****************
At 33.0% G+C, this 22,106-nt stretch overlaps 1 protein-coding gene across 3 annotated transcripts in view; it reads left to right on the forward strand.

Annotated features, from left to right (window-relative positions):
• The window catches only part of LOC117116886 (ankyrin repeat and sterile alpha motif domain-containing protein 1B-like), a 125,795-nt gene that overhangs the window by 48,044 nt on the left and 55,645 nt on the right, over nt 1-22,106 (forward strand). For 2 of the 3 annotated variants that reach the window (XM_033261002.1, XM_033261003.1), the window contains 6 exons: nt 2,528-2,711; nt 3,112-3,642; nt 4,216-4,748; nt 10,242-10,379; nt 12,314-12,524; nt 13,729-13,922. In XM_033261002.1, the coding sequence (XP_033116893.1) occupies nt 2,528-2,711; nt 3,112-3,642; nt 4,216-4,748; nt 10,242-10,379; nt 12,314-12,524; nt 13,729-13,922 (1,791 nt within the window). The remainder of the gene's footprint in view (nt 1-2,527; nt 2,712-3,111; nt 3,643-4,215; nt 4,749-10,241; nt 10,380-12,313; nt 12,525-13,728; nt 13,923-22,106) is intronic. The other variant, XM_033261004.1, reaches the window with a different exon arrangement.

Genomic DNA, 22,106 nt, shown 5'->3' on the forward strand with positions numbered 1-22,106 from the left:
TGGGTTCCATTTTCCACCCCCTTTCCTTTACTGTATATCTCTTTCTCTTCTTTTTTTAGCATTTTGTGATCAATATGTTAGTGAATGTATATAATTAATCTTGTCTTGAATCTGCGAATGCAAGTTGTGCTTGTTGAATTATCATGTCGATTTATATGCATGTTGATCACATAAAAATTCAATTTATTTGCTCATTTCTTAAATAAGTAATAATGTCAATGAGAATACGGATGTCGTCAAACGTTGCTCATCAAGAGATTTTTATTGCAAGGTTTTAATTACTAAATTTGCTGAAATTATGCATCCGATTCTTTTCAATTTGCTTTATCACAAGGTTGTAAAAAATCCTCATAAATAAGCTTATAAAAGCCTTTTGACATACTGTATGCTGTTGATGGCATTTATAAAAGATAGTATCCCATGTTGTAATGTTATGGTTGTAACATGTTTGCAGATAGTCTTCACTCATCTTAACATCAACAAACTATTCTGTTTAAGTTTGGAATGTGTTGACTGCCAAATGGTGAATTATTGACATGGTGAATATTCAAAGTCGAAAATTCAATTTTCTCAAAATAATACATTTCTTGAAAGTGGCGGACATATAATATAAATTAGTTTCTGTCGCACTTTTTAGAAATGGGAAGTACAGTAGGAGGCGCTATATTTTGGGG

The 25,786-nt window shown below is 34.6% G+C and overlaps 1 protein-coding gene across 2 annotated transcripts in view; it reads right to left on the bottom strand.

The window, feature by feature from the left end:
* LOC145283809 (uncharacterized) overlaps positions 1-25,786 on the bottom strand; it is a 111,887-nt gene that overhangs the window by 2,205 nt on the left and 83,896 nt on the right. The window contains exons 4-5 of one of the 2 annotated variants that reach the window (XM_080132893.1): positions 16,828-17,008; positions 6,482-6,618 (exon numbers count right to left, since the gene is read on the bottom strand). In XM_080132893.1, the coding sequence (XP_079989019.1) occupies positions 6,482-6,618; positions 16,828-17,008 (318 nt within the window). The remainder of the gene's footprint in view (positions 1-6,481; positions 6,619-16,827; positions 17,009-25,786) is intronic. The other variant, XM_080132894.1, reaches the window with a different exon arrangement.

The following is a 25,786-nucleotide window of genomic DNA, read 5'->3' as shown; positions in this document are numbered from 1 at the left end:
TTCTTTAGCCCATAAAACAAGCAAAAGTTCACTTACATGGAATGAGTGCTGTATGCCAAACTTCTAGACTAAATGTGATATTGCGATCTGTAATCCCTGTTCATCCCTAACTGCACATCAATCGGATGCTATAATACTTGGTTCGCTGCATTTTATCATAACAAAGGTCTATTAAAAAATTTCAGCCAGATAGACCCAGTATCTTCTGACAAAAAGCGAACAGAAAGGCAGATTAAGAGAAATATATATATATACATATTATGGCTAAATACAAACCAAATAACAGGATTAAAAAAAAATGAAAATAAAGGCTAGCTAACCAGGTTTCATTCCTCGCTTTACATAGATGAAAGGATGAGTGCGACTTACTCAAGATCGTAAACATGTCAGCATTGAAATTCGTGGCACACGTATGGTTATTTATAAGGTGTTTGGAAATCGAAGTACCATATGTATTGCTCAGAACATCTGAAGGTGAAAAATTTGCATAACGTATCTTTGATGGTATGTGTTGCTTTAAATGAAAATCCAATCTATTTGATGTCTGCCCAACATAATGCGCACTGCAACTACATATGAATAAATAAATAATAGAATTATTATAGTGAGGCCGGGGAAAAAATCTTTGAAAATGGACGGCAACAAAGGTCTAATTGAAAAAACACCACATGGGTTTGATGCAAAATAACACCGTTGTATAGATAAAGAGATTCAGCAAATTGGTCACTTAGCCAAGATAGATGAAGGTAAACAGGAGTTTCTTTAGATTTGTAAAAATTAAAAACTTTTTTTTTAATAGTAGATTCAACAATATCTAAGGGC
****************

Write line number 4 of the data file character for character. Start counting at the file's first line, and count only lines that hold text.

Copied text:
Genomic DNA, 22,106 nt, shown 5'->3' on the forward strand with positions numbered 1-22,106 from the left: